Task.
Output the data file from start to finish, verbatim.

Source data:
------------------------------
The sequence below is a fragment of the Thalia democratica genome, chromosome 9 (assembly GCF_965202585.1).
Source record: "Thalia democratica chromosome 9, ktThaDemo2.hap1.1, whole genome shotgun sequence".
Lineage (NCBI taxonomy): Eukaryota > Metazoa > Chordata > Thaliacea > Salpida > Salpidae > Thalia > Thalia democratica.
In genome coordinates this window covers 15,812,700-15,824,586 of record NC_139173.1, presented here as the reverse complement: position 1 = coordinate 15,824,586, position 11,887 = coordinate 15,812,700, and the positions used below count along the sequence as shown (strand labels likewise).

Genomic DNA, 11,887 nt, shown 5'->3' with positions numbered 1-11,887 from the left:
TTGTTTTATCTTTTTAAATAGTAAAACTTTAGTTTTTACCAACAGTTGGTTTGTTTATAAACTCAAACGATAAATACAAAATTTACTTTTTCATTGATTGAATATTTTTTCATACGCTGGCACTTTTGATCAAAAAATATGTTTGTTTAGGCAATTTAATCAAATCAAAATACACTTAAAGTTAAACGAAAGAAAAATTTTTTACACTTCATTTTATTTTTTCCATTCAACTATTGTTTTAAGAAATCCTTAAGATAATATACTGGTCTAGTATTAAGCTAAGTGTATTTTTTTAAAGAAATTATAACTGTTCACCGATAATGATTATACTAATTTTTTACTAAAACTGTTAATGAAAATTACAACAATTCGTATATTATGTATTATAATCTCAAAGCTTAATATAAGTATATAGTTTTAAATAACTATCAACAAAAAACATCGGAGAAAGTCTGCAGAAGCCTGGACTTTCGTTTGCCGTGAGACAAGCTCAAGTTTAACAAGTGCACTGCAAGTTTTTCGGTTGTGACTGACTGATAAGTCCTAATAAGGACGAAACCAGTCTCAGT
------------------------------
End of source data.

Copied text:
The sequence below is a fragment of the Thalia democratica genome, chromosome 9 (assembly GCF_965202585.1).
Source record: "Thalia democratica chromosome 9, ktThaDemo2.hap1.1, whole genome shotgun sequence".
Lineage (NCBI taxonomy): Eukaryota > Metazoa > Chordata > Thaliacea > Salpida > Salpidae > Thalia > Thalia democratica.
In genome coordinates this window covers 15,812,700-15,824,586 of record NC_139173.1, presented here as the reverse complement: position 1 = coordinate 15,824,586, position 11,887 = coordinate 15,812,700, and the positions used below count along the sequence as shown (strand labels likewise).

Genomic DNA, 11,887 nt, shown 5'->3' with positions numbered 1-11,887 from the left:
TTGTTTTATCTTTTTAAATAGTAAAACTTTAGTTTTTACCAACAGTTGGTTTGTTTATAAACTCAAACGATAAATACAAAATTTACTTTTTCATTGATTGAATATTTTTTCATACGCTGGCACTTTTGATCAAAAAATATGTTTGTTTAGGCAATTTAATCAAATCAAAATACACTTAAAGTTAAACGAAAGAAAAATTTTTTACACTTCATTTTATTTTTTCCATTCAACTATTGTTTTAAGAAATCCTTAAGATAATATACTGGTCTAGTATTAAGCTAAGTGTATTTTTTTAAAGAAATTATAACTGTTCACCGATAATGATTATACTAATTTTTTACTAAAACTGTTAATGAAAATTACAACAATTCGTATATTATGTATTATAATCTCAAAGCTTAATATAAGTATATAGTTTTAAATAACTATCAACAAAAAACATCGGAGAAAGTCTGCAGAAGCCTGGACTTTCGTTTGCCGTGAGACAAGCTCAAGTTTAACAAGTGCACTGCAAGTTTTTCGGTTGTGACTGACTGATAAGTCCTAATAAGGACGAAACCAGTCTCAGT